Effective instruction is not fixed, standard, or unchanging. The most effective instruction works for the student population being educated. As that population grows and changes, the instruction methods and pedagogy that goes with it needs to grow and change. I once taught next door to a teacher who had taught the same subject in the same classroom with the same materials in the same manner for 25 years. He was successful at some level, but his unwillingness to change with the students meant that over time he lost some of his effectiveness as a teacher. This is not to say that all veteran teachers are ineffective. The opposite is clearly true. Those individuals who survive 25 or more years in the classroom are doing some things very, very well with and for students. My ideal approach to teacher training and staff development would include inviting successful, experienced, veteran teachers to share their best practices for effective instruction with newer teachers. I believe that experienced working classroom teachers know what works for kids better than the most thorough research analysts and the most celebrated PhDs. Too often the experiences of the population of veteran teachers are dismissed in favor of the techniques and trends developed by the good people at the university.

“but also to share and connect with the students at a personal level.”
Public education is too big. We need to get small. We don’t need to reduce the size of our campuses, or even the number of students on those campuses. We need to continue to reduce class sizes and provide more opportunities for teachers to get to know their students, and for students to really learn about their teachers. The standard staffing ratio at my high school is 35 students to 1 teacher. A handful of classes are 20:1. I know of other schools who staff at over 40:1. This is nuts. High school is not college. College students don’t need their instructor’s attention. High school students do. High school students get easily lost when their teachers do not or cannot learn who they are and what is important to them. Students must personally invest in their own education. Teachers cannot help reinforce the value and importance of education to a student who they are unable to spend any time with during class because the student is 1 of 40 who need help during a 55-minute class period. Kids today are starved for personal attention and need adults to validate them as human beings.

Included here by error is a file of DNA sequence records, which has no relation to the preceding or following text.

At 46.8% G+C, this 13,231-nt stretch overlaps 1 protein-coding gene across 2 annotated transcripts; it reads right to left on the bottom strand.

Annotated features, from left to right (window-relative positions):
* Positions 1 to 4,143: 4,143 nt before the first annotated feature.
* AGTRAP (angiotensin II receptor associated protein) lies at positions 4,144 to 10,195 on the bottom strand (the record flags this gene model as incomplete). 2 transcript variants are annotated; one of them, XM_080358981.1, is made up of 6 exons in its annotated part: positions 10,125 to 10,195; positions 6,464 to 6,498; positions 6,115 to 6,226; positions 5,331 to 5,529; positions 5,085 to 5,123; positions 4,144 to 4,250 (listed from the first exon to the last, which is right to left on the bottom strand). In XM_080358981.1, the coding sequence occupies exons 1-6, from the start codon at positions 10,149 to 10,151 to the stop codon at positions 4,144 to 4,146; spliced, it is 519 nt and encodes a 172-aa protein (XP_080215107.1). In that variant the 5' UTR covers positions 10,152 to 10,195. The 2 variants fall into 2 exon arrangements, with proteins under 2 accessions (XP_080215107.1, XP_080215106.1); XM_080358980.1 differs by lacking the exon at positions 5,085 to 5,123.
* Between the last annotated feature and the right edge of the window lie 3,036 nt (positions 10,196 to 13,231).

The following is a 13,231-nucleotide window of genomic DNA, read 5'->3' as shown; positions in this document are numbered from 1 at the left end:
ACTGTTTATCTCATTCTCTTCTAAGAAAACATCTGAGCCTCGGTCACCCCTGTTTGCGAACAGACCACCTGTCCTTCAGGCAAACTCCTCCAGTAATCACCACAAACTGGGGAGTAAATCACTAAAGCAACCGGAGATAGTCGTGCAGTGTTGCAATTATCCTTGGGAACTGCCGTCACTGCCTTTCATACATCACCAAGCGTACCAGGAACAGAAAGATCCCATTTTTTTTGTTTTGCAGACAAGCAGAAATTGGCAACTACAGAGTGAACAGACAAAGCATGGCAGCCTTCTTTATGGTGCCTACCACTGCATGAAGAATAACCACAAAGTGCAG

If you have not taken the time to articulate your own Philosophy of Education, take some time and write it down. It may change the way you greet your students tomorrow, and ultimately make you a better teacher.